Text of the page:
To give youngsters more confidence in using a slow cooker, this recipe guides them in making chicken with a twist. The nutritious, one-dish meal is from Kansas State University Research and Extension’s Family Nutrition Program. It makes four servings.
1. Wash your hands.
2. Lightly coat inside of slow cooker with cooking spray.
3. Peel and mince garlic.
4. Wash, peel and slice carrots about 1/2-inch thick.
5. Wash, peel and cut potatoes into 1-inch chunks.
6. Layer carrots, potatoes, garlic and chicken in slow cooker.
7. Sprinkle ingredients with lemon pepper seasoning; add chicken broth and cover.
8. Cook on low setting 8 to 10 hours or on high 4 to 5 hours.
Get a head start on this meal by preparing the chicken and vegetables the night before and storing them in the refrigerator until time to assemble ingredients. Place the prepared potatoes in a bowl of water
that’s covered tightly with plastic wrap. Store the cut carrots in a covered bowl or plan use baby carrots. Cut the chicken skin loose, pull it off, trim away any fat that’s not attached to the meat, place the meat in a bowl and cover it, too.
You can substitute black pepper for the lemon pepper seasoning, if you like. You also can substitute the chopped garlic in a jar you find in a grocers’ produce section for the freshly chopped garlic in this recipe.
Young cooks often think a clove of garlic is the entire garlic bulb or head – which can lead to STRONG results. Each garlic bulb you buy is made up of many sections, each one of which is a clove. As needed, you pull these cloves off individually, peel away their outer covering and then dice.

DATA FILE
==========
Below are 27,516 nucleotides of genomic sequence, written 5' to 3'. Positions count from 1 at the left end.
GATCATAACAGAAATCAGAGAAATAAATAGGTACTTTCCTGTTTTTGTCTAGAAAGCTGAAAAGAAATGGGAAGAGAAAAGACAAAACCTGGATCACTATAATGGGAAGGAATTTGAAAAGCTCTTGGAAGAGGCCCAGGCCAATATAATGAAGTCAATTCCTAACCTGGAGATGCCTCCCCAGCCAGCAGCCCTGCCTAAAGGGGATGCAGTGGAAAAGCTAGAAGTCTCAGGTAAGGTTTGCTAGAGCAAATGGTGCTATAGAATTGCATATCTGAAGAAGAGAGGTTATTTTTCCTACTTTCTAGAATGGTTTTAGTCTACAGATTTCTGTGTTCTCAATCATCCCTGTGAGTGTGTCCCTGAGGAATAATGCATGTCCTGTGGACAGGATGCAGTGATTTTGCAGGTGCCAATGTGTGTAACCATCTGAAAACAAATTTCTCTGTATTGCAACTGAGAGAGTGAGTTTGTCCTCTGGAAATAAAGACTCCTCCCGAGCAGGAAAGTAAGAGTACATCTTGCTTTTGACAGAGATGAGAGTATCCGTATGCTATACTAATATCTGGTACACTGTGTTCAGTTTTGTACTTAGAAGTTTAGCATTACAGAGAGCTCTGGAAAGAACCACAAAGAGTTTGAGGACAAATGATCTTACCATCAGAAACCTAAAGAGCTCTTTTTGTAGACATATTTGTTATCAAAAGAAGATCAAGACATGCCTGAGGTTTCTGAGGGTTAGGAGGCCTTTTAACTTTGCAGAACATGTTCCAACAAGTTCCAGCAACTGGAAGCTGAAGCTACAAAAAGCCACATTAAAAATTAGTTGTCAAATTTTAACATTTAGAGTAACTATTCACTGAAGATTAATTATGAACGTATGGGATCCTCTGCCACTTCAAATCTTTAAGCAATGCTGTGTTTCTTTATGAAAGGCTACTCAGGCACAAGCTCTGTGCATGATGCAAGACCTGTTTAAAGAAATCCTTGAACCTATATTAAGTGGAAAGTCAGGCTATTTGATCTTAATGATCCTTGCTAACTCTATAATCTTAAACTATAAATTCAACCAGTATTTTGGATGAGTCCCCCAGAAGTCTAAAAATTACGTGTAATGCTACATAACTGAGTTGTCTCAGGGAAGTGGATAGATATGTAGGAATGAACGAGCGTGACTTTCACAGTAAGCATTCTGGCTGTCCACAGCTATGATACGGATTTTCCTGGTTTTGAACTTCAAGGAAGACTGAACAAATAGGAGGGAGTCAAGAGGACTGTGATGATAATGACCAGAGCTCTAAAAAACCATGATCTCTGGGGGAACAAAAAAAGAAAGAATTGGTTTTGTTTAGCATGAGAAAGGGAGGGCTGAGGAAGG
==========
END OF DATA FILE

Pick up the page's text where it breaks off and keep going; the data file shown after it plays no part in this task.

To promote food safety, use the cutting board to cut washed vegetables first. Use it to the remove skin and fat from the chicken second. Then wash hands, counter tops, cutting board and knife in hot, soapy water.
Before eating, check chicken’s temperature to be sure it’s done. Place the meat thermometer in the thickest portion of the meat (making sure the tip doesn’t stick out the other side). Keep the thermometer in place until the gauge stops moving. Chicken is cooked when its internal temperature reaches 180 degrees.
Per serving: 530 calories, 16 grams fat (4.5 grams saturated), 80 mg cholesterol, 26 grams protein, 73 grams carbohydrate, 10 grams dietary fiber, 260 milligrams sodium.
Kids a Cookin' is an educational program produced by Kansas State University Research and Extension's Family Nutrition Program and funded by USDA's Food Stamp Program through a contract with Social and Rehabilitation Services (SRS). More information, more recipes and cooking tips, and a link to a Spanish version are available on the Kids a Cookin' Web site: http://www.kidsacookin.ksu.edu.
– Source: Kathy Walsten, Family Nutrition Program,
K-State Research and Extension
K-State Research and Extension is a short name for the Kansas State University Agricultural Experiment Station and Cooperative Extension Service, a program designed to generate and distribute useful knowledge for the well-being of Kansans. Supported by county, state, federal and private funds, the program has county Extension offices, experiment fields, area Extension offices and research centers statewide. Its headquarters is on the K-State campus in Manhattan.